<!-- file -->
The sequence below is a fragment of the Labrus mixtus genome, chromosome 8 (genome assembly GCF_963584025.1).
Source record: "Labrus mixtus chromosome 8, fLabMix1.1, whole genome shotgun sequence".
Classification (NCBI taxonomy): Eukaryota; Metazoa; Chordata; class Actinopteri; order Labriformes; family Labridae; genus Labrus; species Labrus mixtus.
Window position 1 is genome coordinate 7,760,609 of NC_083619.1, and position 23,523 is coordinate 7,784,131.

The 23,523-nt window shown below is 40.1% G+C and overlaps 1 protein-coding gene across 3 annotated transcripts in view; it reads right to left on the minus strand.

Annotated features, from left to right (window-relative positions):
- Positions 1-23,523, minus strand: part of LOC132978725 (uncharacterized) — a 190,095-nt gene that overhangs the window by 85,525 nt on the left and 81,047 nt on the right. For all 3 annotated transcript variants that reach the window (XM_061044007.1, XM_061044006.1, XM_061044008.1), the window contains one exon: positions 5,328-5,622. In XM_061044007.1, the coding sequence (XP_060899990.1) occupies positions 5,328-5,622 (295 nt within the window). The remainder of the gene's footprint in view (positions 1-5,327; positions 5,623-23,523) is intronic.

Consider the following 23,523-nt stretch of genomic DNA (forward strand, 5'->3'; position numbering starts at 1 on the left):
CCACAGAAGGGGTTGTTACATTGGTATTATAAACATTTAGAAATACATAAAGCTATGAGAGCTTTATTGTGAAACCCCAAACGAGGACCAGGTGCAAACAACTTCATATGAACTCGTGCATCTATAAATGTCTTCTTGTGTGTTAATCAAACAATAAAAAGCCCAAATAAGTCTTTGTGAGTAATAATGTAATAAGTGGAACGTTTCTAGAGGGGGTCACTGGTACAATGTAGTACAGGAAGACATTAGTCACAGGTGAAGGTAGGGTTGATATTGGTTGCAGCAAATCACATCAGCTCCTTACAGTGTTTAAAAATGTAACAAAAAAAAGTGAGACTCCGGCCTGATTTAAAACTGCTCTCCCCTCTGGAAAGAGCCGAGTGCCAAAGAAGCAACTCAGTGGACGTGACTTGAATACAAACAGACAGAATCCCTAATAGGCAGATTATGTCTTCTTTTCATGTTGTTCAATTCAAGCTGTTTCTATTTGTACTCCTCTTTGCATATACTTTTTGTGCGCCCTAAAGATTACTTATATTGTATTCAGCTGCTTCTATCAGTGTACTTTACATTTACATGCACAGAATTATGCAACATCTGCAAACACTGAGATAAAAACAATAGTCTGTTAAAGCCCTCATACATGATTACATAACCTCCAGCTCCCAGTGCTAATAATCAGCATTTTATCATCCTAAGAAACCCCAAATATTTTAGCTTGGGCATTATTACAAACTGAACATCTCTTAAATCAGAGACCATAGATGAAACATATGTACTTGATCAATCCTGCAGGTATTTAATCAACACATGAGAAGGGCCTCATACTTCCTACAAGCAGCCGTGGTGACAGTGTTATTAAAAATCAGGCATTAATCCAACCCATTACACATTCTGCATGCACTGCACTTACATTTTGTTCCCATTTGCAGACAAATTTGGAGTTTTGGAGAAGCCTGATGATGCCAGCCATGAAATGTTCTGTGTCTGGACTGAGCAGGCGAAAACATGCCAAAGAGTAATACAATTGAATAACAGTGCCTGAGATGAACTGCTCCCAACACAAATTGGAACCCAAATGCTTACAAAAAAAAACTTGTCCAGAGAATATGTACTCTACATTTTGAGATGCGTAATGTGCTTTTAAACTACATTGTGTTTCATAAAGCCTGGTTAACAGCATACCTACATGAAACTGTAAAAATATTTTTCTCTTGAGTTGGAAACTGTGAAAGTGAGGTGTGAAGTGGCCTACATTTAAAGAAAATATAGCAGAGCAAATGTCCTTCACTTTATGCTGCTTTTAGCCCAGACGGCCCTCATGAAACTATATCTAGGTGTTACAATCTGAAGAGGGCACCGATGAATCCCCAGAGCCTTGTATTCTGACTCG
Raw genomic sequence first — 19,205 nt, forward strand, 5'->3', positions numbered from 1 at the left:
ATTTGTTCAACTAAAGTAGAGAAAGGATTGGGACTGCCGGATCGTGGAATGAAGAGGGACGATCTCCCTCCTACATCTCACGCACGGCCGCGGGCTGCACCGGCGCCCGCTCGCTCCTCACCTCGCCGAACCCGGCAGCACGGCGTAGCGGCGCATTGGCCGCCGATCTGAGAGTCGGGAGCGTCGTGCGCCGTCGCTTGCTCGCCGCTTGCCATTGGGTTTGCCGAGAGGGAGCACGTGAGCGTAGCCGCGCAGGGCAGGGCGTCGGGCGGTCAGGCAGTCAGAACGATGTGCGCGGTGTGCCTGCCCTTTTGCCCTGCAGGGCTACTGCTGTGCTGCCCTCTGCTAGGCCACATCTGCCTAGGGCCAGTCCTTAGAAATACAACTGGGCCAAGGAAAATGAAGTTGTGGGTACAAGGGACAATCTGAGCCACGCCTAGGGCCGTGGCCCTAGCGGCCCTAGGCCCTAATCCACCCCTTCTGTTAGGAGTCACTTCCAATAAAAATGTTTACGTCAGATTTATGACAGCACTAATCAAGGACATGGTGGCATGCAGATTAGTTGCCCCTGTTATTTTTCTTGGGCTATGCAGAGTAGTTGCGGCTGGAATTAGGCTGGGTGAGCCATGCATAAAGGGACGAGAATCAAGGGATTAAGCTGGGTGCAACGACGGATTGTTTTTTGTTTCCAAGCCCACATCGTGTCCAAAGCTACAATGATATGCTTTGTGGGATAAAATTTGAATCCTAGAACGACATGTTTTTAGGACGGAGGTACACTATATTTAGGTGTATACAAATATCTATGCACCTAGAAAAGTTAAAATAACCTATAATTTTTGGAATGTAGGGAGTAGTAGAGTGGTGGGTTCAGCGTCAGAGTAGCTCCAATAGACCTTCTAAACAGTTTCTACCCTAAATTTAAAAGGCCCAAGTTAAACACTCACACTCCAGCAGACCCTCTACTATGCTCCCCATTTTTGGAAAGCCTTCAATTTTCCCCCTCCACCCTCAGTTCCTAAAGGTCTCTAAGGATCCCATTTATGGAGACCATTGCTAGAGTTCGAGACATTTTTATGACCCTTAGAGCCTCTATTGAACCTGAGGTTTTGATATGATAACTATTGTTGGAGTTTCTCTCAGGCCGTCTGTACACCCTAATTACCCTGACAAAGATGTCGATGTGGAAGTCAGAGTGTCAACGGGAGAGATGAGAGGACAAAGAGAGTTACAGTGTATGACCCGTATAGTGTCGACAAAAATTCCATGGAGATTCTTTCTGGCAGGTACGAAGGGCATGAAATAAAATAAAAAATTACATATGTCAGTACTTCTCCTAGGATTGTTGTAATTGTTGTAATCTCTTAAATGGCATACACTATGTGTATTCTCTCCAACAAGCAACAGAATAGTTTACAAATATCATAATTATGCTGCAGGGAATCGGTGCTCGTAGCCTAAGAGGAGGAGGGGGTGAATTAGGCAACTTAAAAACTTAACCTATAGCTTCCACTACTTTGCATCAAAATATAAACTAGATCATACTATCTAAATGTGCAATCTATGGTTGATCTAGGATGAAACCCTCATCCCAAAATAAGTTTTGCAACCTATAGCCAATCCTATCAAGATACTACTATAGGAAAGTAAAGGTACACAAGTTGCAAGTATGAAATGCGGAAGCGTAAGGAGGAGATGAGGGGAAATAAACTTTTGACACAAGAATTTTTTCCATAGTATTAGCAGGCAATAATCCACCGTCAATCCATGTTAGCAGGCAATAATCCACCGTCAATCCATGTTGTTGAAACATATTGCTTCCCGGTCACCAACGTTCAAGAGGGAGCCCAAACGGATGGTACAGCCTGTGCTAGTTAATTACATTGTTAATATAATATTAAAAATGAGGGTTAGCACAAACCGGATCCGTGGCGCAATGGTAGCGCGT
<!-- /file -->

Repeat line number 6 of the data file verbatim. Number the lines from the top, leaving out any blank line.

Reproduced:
Annotated features, from left to right (window-relative positions):